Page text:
Sometimes, all you can do is wonder |

Sometimes, all you can do is wonder

Barry Smith

For your amusement, as Rod Serling used to say to introduce “The Twilight Zone,” an assortment of curious occurrences in what passes for the real world:

n Some see the world in black and white. Some see it in shades of gray. In a Newport Beach, Calif., middle school, they see it in pink.

Six boys were banned from a class photo because they were wearing pink T-shirts. Apparently it has to do with worries by school officials about gangs. The color is associated with “dance crews,” which allegedly hold all-night dance contests and raves.

I had no idea. I’m having a hard time picturing a middle-school gang dressed in pink holding a rousing dance party. For some reason, an image of a gaggle of Michael Jacksons comes to mind.

“It’s dumb,” said Luis Solis, 13, one of the boys barred from the photo. “How come we can’t wear pink? We didn’t do nothing.”

But Jane Garland, spokeswoman for the Newport-Mesa Unified School District, told the Associated Press the six students were also wearing black shoes, pink-and-black armbands and pink socks.

“The color pink itself is not a problem with us. We like the color pink,” she said. “But pink and black together … are known to be party crew colors. It’s how they are worn.”

I just hope they don’t find out about the Red Hat Society.

n At a time when the Park Service has been quietly telling its folks to cut back on some of the services in the nation’s parks, lawmakers in Washington are trying to figure out why it spent $352,000 to send hundreds of employees on trips to foreign countries.

One of the head-scratchers is a trip by the Alaska regional director to the Congo in February 2003 at a cost of about $9,315. I guess if you’ve been in Alaska long enough, a nice warm trip would be pretty appealing. But couldn’t he have simply gone to Las Vegas?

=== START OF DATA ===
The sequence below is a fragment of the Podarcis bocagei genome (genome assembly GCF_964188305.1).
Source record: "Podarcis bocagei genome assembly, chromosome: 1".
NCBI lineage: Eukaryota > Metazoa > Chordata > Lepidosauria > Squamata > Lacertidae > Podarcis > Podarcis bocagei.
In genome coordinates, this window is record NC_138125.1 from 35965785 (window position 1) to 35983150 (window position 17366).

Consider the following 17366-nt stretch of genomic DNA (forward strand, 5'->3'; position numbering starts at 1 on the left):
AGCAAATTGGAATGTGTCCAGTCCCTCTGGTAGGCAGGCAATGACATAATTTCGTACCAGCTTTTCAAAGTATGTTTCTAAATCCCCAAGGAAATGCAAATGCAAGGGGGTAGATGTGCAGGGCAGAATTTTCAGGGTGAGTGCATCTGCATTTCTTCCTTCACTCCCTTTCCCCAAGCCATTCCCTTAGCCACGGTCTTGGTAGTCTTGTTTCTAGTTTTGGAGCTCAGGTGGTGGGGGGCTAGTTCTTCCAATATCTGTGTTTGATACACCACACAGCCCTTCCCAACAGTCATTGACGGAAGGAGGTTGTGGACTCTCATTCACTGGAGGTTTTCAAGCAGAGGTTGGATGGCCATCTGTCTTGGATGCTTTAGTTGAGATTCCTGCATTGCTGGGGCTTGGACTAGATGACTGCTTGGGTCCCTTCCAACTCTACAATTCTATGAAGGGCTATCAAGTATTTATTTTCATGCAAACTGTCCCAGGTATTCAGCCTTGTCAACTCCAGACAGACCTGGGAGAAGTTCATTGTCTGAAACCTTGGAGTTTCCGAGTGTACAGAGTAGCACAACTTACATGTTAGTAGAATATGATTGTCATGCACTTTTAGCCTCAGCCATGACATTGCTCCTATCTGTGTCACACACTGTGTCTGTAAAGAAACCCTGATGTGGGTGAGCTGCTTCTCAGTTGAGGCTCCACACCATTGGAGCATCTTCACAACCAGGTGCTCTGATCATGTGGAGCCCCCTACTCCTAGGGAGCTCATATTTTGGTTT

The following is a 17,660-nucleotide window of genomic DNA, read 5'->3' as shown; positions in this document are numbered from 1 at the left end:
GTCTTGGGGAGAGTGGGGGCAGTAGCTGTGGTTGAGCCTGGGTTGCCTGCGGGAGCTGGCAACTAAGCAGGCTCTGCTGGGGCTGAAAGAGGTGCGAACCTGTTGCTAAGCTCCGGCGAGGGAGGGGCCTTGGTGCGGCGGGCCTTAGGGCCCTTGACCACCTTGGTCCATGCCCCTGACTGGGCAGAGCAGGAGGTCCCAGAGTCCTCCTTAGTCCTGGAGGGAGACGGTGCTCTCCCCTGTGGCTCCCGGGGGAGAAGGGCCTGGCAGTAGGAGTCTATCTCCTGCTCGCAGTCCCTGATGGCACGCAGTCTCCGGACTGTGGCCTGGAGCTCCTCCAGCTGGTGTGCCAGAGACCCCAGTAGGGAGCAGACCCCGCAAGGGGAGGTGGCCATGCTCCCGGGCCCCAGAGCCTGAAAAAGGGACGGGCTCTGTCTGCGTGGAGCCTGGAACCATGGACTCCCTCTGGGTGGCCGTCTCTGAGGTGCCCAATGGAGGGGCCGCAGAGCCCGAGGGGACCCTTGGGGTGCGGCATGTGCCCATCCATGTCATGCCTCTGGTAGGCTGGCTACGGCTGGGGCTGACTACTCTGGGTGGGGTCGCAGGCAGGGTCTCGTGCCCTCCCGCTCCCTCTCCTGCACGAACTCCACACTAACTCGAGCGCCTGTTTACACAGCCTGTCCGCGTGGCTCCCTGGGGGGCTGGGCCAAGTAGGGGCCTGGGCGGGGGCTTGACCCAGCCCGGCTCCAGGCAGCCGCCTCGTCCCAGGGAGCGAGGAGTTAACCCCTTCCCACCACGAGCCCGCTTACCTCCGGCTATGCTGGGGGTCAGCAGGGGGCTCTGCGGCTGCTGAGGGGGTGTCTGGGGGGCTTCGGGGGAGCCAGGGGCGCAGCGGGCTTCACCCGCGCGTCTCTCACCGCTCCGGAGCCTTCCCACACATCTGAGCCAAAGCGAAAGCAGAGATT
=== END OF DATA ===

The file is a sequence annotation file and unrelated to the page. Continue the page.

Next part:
The Park Service also spent $32,860 for 10 trips to France during 2003.

The unfortunate thing, in my mind, is how many Park Service employees – the people you actually see working when you’re out enjoying the West’s splendors – will be tarnished by the spendthrift actions of a few administrators. Isn’t that usually the case?

By the way, those aren’t really cutbacks at the parks, no matter what you read. The Park Service folks have been instructed to refer to them as “service level adjustments.”

n In East Conemaugh, Pa., a man has been charged with identity theft – that of his 8-year-old daughter.

According to news reports, Cecil E. Cole III could not get phone service in his own name because he already owed Verizon on four phone bills. He used his daughter’s name to sign up for service last August, according to investigators.

Cole could receive a maximum of five years prison and $10,000 in fines. He could not be reached for comment, the reports said, because his number had been disconnected.

n It’s good to know some legislators get right to work on behalf of their constituents. A California state senator who has received $1.3 million in campaign money from Indian tribes that own casinos is promoting a ballot initiative that would permit unlimited expansion of tribal gambling.

Republican Sen. Jim Battin of La Quinta has written to 2 million Californians on his office stationery, urging them to sign a petition to place the initiative on the November ballot.

The Agua Caliente Band of Mission Indians, which owns two large casinos in the Palm Springs area, is sponsoring the initiative. The tribe has donated at least $363,080 to Battin since 1998, and would like to build more casinos.

“I’m real clear on Indian gaming,” says Battin. “I believe Indian gaming has been very beneficial to my district, to my constituency, to the economy of Riverside County and to the economy of the state of California.”

Not to mention his campaign fund.

n If I’m gonna bash lawmakers, I might as well take a shot at lawyers.

In Alabama, plaintiffs in a $300 million settlement over PCB contamination will receive an average of $7,725 apiece.

Their attorneys will get an average of $4 million each – including $29 million to the firm of California celebrity lawyer Johnnie Cochran Jr.

The largest legal payment went to the firm of former Alabama Lt. Gov. Jere Beasley; it received $34 million.

“The fees were approved by the court, and they are not out of line for a case of that magnitude,” said Beasley.

He noted that his firm reduced its typical rate by 5 percent.

So that’s a bargain, I guess.

Barry Smith is editor of the Nevada Appeal. Contact him at or 881-1221.